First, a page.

One of my goals has always been to keep both feet firmly planted on this side of the provider-patient divide. But every now and then, stuff happens.
A couple months ago, one of my usual colonic polyps appeared in a location that made it unapproachable by any kind of scope. I was told that I should ready myself for some good old-fashioned knife-and-forceps surgery. I preferred to have this assault take place at a major teaching hospital in the big city. So, I packed myself off to Boston.
As part of the registration process I was handed a glossy two-color brochure describing my rights and their protection on the federal HIPAA (Health Insurance Portability and Accountability Act) regulations. I signed the form acknowledging my understanding, not sure what would happen should one decline.
Not being a sheik from an oil-rich state, I knew I wouldn’t be staying in one of the sumptuous suites not listed on the button panel in the elevator. Nor was it anticipated that I would be sick enough to warrant a private room. And so I entered the self-contradictory realm of semi-privacy.
My first roommate was a young guy in his 30s who had been stabbed multiple times in his abdomen by his "girlfriend." As he said with a wink on one of his shirtless trips to the bathroom, "She got me pretty good."
Obviously, this knifing was not his first social misadventure, and his family seemed to have evaporated. Listening to the nurses and social workers struggle to find someone to retrieve him was sadly humorous.
My second roommate came at a bad time, the night of my ileus, a complication I had struggled, but failed, to avoid. He was a guy probably in his mid-60s. I was never clear what brought him into the hospital. I wasn’t alone. The unfortunate staff physician assigned to do his work-up seemed confused as well. The guy had a totally positive but vaguely recalled past history and review of systems. "Mr. Fergus, have you ever had purple bowel movements?" "Well, I’m pretty sure I have. Maybe it was around the time I had that whaddya-call-it autoimmune thing? Have I told you about that?"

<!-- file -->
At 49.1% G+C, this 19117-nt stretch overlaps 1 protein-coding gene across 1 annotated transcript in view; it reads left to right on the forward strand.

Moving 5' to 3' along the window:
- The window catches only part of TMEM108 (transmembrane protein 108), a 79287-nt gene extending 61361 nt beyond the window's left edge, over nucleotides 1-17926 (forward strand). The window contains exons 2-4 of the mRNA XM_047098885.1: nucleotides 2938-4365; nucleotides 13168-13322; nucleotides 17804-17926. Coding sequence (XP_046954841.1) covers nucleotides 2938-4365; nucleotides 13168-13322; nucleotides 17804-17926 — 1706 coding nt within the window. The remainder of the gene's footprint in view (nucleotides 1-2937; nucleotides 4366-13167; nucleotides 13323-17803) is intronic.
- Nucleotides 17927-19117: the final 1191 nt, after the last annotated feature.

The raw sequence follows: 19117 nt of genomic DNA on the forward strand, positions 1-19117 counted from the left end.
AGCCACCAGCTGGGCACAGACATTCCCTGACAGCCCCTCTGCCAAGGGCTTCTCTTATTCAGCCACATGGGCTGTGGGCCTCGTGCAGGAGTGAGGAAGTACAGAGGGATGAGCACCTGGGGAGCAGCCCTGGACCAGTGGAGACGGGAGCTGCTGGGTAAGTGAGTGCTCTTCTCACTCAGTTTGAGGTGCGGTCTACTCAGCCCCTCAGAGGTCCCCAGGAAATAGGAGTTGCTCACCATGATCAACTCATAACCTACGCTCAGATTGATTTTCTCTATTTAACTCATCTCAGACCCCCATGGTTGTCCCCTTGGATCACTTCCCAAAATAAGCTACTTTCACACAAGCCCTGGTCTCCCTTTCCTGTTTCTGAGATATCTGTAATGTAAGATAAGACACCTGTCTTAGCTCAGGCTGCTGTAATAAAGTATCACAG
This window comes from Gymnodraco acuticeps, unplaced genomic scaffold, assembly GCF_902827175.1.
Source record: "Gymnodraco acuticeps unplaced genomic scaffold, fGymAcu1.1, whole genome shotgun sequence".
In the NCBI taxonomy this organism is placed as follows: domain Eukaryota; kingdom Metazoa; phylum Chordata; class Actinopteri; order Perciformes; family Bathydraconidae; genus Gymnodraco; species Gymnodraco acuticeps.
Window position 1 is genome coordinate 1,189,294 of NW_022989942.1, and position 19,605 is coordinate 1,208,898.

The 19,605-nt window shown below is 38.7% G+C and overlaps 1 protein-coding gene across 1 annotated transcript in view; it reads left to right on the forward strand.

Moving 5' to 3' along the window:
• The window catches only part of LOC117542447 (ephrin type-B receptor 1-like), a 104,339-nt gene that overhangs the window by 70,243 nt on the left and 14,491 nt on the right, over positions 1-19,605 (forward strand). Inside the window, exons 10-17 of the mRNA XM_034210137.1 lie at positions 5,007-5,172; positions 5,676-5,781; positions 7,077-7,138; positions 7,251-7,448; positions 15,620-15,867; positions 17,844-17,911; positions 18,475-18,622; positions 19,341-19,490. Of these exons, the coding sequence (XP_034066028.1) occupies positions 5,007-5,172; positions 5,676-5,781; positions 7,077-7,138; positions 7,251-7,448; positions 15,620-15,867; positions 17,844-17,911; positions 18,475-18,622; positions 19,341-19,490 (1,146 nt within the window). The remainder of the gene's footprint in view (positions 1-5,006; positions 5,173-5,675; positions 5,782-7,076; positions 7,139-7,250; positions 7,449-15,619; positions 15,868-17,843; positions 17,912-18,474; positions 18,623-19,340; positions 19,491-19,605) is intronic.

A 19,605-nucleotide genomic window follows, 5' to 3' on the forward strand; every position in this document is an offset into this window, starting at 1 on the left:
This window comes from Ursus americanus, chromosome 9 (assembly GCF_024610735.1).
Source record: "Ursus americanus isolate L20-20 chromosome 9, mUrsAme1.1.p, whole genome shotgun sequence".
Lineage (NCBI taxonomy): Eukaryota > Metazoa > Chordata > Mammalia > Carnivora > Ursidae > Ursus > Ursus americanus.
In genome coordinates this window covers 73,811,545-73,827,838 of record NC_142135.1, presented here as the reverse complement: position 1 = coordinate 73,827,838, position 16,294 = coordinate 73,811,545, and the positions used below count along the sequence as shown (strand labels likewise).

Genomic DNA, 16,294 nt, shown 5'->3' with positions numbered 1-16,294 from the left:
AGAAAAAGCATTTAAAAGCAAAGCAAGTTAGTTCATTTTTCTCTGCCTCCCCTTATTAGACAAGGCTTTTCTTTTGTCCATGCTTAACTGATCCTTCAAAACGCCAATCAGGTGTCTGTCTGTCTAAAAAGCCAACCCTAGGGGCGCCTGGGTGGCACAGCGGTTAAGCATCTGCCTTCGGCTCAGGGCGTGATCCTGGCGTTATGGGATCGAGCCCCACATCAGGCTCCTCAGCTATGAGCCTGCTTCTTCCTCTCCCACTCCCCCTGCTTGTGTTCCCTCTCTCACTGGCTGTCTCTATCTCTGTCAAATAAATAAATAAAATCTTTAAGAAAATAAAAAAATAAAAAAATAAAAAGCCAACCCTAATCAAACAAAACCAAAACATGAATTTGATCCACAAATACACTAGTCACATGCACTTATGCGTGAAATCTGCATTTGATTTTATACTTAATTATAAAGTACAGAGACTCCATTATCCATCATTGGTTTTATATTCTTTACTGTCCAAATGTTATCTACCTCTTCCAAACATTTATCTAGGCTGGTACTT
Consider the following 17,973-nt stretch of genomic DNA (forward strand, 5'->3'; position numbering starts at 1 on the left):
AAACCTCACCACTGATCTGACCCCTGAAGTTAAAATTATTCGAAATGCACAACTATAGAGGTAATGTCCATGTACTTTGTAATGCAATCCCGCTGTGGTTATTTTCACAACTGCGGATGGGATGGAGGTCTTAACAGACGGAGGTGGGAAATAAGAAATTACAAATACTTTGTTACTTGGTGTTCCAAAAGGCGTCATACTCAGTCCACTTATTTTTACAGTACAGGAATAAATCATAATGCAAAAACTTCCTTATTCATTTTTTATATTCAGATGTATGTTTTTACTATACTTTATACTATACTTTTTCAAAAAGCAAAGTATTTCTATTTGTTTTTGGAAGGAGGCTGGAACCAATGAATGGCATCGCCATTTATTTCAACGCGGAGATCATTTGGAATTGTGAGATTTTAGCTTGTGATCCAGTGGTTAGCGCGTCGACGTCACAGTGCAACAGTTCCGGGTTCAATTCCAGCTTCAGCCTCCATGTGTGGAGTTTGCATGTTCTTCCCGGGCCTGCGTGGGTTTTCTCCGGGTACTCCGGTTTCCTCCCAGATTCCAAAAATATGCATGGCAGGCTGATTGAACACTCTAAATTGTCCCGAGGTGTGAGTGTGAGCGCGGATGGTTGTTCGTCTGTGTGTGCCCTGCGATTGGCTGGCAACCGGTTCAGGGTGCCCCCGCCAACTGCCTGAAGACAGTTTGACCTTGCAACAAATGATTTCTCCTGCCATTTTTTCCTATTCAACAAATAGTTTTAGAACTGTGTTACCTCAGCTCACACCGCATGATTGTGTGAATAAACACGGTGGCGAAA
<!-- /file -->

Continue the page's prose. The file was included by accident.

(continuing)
This interview went on for what seemed like hours as my gut continued to fill with air and fluid. Mercifully, the doctor decided that he had better decide on a working diagnosis and chose, randomly it seemed, to ship my roommate to the coronary care unit. Just in time for me to be rescued by a nasogastric tube the size of a garden hose.
After a day of partial solitude, my third roommate arrived. Another guy in his mid-60s, he also suffered from what was probably a chronic case of vagueness. I suspect he was a college professor from a family that had come over on the Mayflower. Somewhere, they had lost their ability for self-help and, again, the discharge team spent hours attempting to get him to focus on the notion that he couldn’t stay in the hospital until it might be a good day for his wife at home to find the time to call a car service.
The medical information that my roommates and I shared didn’t stop with dialogue. We all had our own beeping monitors that would alarm when leads fell off or IV bags ran dry. Even when ours were silent, alarms from adjacent rooms on the hall penetrated the walls. As they seemed to convey little critical information, the staff seldom responded to the cacophony in a timely fashion.
But I’m home now and mending in silence. I’ve always had my doubts about the value of many of the HIPAA regulations. However, my recent experience on the dark side has made me wonder whether we should expand HIPAA. In addition to protecting my health information, how about some rules that protect me from everyone else’s medical facts? As it stands now, HIPAA in a semi-private world is bad joke.
Dr. Wilkoff practices general pediatrics in a multispecialty group practice in Brunswick, Maine.